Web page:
What you need to know about the upcoming fall economic statement

Ahead of the federal government’s Fall economic statement next week, one economist says it’s likely the deficit will rise partly due to tax credits and subsidies. 

Finance Minister Chrystia Freeland is expected to table the federal government’s fall economic statement on Nov. 21. The statement will act as an update on the federal government’s finances, as well as introduce new measures reflective of the government’s priorities. 

Jules Boudreau, a senior economist at Mackenzie Investments, said in an interview with BNNBloomberg.ca Friday that the upcoming fall economic statement is likely to be similar to those from the previous two years. 

“So they knew that the budget deficit over the past year was lower than expected (and) that growth was better than expected, but looking ahead, it’s going to be tougher and because of that, they’ll have to spend more,” he said. 

“There’s a few measures we expect to be added and to be hopefully priced in the fall economic statement that would lead to a higher deficit. There is the cut in taxes for new construction. Hopefully, there’s the subsidies for Volkswagen and Stellantis plants.”

In September, the federal government moved to eliminate GST from new rental projects. Earlier this year, it also announced subsidies granted to Volkswagen and Stellantis-LG Energy Solution to incentivize the companies to build electric battery plants in Canada.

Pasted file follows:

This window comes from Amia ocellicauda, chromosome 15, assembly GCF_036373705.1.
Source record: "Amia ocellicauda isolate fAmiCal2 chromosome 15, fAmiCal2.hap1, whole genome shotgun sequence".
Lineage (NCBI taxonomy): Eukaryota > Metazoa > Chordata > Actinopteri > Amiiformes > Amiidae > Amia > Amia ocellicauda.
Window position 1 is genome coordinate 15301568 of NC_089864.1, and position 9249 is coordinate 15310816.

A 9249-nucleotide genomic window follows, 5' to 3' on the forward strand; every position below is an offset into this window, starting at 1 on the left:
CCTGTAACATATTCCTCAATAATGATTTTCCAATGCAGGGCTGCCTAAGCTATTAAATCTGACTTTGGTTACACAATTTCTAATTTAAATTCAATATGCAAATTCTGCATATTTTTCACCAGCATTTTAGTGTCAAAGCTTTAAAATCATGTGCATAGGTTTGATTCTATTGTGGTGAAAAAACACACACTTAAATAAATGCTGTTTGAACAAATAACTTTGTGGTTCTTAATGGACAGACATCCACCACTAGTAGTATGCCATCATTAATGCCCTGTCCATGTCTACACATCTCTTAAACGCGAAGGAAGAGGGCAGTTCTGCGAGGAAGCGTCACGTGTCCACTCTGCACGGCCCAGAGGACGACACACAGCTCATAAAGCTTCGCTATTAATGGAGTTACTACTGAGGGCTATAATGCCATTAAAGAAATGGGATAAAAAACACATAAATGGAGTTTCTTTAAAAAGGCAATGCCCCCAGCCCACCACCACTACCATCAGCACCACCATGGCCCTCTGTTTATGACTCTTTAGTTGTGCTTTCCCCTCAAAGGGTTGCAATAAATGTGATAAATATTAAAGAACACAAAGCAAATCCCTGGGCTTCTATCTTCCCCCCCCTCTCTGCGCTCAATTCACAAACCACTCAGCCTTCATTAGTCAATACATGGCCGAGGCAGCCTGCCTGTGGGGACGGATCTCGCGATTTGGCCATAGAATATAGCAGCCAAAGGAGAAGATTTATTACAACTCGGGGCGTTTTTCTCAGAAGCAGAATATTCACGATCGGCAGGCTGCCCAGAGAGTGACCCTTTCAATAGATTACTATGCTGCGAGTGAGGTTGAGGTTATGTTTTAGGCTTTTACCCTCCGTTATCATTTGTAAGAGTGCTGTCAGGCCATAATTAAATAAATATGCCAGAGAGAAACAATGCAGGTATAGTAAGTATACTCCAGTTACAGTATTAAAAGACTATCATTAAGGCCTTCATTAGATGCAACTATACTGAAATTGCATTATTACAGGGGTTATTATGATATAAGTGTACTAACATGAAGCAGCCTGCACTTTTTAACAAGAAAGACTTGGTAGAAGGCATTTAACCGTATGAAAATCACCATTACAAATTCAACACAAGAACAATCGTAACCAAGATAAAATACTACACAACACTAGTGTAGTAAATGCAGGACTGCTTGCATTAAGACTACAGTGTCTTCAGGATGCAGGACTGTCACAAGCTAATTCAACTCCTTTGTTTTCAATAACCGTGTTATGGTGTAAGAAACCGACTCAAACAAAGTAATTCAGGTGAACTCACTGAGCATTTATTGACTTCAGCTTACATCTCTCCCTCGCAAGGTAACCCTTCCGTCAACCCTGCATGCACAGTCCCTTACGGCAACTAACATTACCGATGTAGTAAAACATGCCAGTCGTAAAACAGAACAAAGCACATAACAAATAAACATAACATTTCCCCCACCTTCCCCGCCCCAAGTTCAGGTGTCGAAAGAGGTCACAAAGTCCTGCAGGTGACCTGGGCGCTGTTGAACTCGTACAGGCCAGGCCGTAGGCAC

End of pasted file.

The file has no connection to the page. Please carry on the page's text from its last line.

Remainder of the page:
Amid economic uncertainty, Freeland promised to prioritize fiscal responsibility in next week’s economic update. The focus comes as the federal government faces fiscal pressures from a slowing economy and criticism of excessive spending. 

“I think there’s no way that we actually get a net deficit reduction or net debt reduction. I think it’s basically mathematically impossible. So when she says fiscal responsibility, it’s more a question of the degree to which the debt and deficit will increase with the new measures,” Boudreau said. 

Pressures from a slowing economy are expected to impact federal government revenues, hindering its ability to finance new measures. 

Last month, the parliamentary budget officer projected the federal deficit would rise to $46.5 billion in 2023-24, from $35.3 billion during 2022-23. 

“Overall, I think it’s going to be more of the same, the fact that the deficit is going to have to increase, they don’t have a choice, they’ll try to frame it as inflation fighting,” Boudreau said. 


Freeland also stated the fall economic statement will be centred around affordability and housing. However, Boudreau said it may to tough for the federal government act on that statement.

“It’s tough, in my opinion (the) federal (government) can’t do much, I think it’s more the local government, either provinces or cities. They’re going to try to announce stuff but I don’t think there’s anything with a lot of teeth that they could do. I think they’ve already done more than enough on the demand side.” 

Boudreau said he thinks the federal government may focus on housing supply issues. He added there is no “silver bullet” that he is aware of that would impact affordability in the near term. Instead, he thinks the government may act to reframe previously announced tax cuts on construction for rental units. 

With files from the Canadian Press

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